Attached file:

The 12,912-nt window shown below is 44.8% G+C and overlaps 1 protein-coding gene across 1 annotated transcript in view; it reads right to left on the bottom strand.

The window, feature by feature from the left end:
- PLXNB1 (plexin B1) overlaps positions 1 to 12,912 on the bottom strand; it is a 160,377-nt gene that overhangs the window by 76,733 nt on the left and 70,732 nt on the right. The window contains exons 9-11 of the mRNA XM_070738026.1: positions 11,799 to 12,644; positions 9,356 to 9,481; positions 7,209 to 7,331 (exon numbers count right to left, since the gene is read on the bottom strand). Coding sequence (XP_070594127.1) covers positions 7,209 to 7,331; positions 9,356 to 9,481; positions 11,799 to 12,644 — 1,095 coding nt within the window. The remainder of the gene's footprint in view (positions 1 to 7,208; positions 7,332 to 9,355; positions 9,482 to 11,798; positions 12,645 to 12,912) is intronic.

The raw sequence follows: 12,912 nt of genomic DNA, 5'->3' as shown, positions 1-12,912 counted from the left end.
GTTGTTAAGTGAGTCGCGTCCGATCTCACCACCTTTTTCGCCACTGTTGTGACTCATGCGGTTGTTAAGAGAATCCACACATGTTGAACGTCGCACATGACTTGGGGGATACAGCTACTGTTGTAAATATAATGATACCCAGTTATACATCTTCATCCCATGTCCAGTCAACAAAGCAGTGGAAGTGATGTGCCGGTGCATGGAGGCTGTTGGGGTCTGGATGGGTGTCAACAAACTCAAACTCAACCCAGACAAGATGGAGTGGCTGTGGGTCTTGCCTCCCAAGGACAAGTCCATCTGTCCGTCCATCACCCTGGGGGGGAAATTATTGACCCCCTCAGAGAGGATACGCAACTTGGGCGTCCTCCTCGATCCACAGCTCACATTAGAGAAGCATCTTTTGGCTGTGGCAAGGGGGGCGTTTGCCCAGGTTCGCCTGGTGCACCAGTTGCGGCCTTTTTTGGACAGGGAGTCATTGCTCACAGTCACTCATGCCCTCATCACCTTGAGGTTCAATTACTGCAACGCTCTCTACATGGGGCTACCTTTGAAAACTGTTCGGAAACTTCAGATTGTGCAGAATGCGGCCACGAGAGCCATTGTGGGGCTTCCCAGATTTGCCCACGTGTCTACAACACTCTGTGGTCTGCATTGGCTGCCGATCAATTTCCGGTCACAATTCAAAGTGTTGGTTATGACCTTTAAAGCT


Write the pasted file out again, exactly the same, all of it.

The 12,912-nt window shown below is 44.8% G+C and overlaps 1 protein-coding gene across 1 annotated transcript in view; it reads right to left on the bottom strand.

The window, feature by feature from the left end:
- PLXNB1 (plexin B1) overlaps positions 1 to 12,912 on the bottom strand; it is a 160,377-nt gene that overhangs the window by 76,733 nt on the left and 70,732 nt on the right. The window contains exons 9-11 of the mRNA XM_070738026.1: positions 11,799 to 12,644; positions 9,356 to 9,481; positions 7,209 to 7,331 (exon numbers count right to left, since the gene is read on the bottom strand). Coding sequence (XP_070594127.1) covers positions 7,209 to 7,331; positions 9,356 to 9,481; positions 11,799 to 12,644 — 1,095 coding nt within the window. The remainder of the gene's footprint in view (positions 1 to 7,208; positions 7,332 to 9,355; positions 9,482 to 11,798; positions 12,645 to 12,912) is intronic.

The raw sequence follows: 12,912 nt of genomic DNA, 5'->3' as shown, positions 1-12,912 counted from the left end.
GTTGTTAAGTGAGTCGCGTCCGATCTCACCACCTTTTTCGCCACTGTTGTGACTCATGCGGTTGTTAAGAGAATCCACACATGTTGAACGTCGCACATGACTTGGGGGATACAGCTACTGTTGTAAATATAATGATACCCAGTTATACATCTTCATCCCATGTCCAGTCAACAAAGCAGTGGAAGTGATGTGCCGGTGCATGGAGGCTGTTGGGGTCTGGATGGGTGTCAACAAACTCAAACTCAACCCAGACAAGATGGAGTGGCTGTGGGTCTTGCCTCCCAAGGACAAGTCCATCTGTCCGTCCATCACCCTGGGGGGGAAATTATTGACCCCCTCAGAGAGGATACGCAACTTGGGCGTCCTCCTCGATCCACAGCTCACATTAGAGAAGCATCTTTTGGCTGTGGCAAGGGGGGCGTTTGCCCAGGTTCGCCTGGTGCACCAGTTGCGGCCTTTTTTGGACAGGGAGTCATTGCTCACAGTCACTCATGCCCTCATCACCTTGAGGTTCAATTACTGCAACGCTCTCTACATGGGGCTACCTTTGAAAACTGTTCGGAAACTTCAGATTGTGCAGAATGCGGCCACGAGAGCCATTGTGGGGCTTCCCAGATTTGCCCACGTGTCTACAACACTCTGTGGTCTGCATTGGCTGCCGATCAATTTCCGGTCACAATTCAAAGTGTTGGTTATGACCTTTAAAGCT